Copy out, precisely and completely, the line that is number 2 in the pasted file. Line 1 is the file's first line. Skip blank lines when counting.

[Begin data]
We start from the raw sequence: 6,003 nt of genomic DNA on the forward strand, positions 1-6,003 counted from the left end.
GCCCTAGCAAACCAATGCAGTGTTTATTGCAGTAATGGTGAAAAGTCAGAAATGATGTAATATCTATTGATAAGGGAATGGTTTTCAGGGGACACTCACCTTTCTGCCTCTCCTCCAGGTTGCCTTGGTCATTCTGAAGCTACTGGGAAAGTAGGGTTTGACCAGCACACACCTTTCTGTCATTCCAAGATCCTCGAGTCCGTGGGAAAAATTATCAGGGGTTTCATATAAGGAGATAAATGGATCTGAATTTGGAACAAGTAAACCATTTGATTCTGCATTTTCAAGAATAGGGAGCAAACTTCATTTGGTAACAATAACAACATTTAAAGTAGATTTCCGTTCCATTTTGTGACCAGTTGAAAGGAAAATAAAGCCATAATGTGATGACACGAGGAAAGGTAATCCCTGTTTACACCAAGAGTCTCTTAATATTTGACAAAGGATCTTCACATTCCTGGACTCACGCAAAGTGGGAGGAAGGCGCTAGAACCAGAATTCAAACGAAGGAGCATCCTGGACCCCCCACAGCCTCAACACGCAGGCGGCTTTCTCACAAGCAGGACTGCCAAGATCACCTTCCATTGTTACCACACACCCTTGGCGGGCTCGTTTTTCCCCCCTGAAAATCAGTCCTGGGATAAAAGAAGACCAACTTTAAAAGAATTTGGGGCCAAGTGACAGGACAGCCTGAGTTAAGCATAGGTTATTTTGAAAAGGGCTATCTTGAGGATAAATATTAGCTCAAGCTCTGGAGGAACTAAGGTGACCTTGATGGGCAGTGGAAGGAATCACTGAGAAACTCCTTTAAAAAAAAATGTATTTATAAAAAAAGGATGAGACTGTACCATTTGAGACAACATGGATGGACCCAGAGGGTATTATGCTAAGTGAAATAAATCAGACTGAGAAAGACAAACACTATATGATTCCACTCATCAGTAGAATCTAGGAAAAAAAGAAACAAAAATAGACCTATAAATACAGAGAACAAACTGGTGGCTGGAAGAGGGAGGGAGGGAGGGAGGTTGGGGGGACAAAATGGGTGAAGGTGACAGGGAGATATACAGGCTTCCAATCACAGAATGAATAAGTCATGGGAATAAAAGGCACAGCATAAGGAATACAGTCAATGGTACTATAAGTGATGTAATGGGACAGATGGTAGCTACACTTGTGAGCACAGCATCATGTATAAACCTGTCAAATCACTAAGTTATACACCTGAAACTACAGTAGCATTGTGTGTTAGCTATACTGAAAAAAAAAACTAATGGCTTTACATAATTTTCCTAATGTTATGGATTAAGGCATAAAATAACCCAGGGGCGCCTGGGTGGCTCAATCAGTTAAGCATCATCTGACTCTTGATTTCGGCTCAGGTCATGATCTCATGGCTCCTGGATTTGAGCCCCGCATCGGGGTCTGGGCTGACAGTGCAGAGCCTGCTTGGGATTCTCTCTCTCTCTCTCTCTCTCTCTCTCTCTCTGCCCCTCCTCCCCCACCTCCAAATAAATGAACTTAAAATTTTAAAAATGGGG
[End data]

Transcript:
GCCCTAGCAAACCAATGCAGTGTTTATTGCAGTAATGGTGAAAAGTCAGAAATGATGTAATATCTATTGATAAGGGAATGGTTTTCAGGGGACACTCACCTTTCTGCCTCTCCTCCAGGTTGCCTTGGTCATTCTGAAGCTACTGGGAAAGTAGGGTTTGACCAGCACACACCTTTCTGTCATTCCAAGATCCTCGAGTCCGTGGGAAAAATTATCAGGGGTTTCATATAAGGAGATAAATGGATCTGAATTTGGAACAAGTAAACCATTTGATTCTGCATTTTCAAGAATAGGGAGCAAACTTCATTTGGTAACAATAACAACATTTAAAGTAGATTTCCGTTCCATTTTGTGACCAGTTGAAAGGAAAATAAAGCCATAATGTGATGACACGAGGAAAGGTAATCCCTGTTTACACCAAGAGTCTCTTAATATTTGACAAAGGATCTTCACATTCCTGGACTCACGCAAAGTGGGAGGAAGGCGCTAGAACCAGAATTCAAACGAAGGAGCATCCTGGACCCCCCACAGCCTCAACACGCAGGCGGCTTTCTCACAAGCAGGACTGCCAAGATCACCTTCCATTGTTACCACACACCCTTGGCGGGCTCGTTTTTCCCCCCTGAAAATCAGTCCTGGGATAAAAGAAGACCAACTTTAAAAGAATTTGGGGCCAAGTGACAGGACAGCCTGAGTTAAGCATAGGTTATTTTGAAAAGGGCTATCTTGAGGATAAATATTAGCTCAAGCTCTGGAGGAACTAAGGTGACCTTGATGGGCAGTGGAAGGAATCACTGAGAAACTCCTTTAAAAAAAAATGTATTTATAAAAAAAGGATGAGACTGTACCATTTGAGACAACATGGATGGACCCAGAGGGTATTATGCTAAGTGAAATAAATCAGACTGAGAAAGACAAACACTATATGATTCCACTCATCAGTAGAATCTAGGAAAAAAAGAAACAAAAATAGACCTATAAATACAGAGAACAAACTGGTGGCTGGAAGAGGGAGGGAGGGAGGGAGGTTGGGGGGACAAAATGGGTGAAGGTGACAGGGAGATATACAGGCTTCCAATCACAGAATGAATAAGTCATGGGAATAAAAGGCACAGCATAAGGAATACAGTCAATGGTACTATAAGTGATGTAATGGGACAGATGGTAGCTACACTTGTGAGCACAGCATCATGTATAAACCTGTCAAATCACTAAGTTATACACCTGAAACTACAGTAGCATTGTGTGTTAGCTATACTGAAAAAAAAAACTAATGGCTTTACATAATTTTCCTAATGTTATGGATTAAGGCATAAAATAACCCAGGGGCGCCTGGGTGGCTCAATCAGTTAAGCATCATCTGACTCTTGATTTCGGCTCAGGTCATGATCTCATGGCTCCTGGATTTGAGCCCCGCATCGGGGTCTGGGCTGACAGTGCAGAGCCTGCTTGGGATTCTCTCTCTCTCTCTCTCTCTCTCTCTCTCTCTGCCCCTCCTCCCCCACCTCCAAATAAATGAACTTAAAATTTTAAAAATGGGG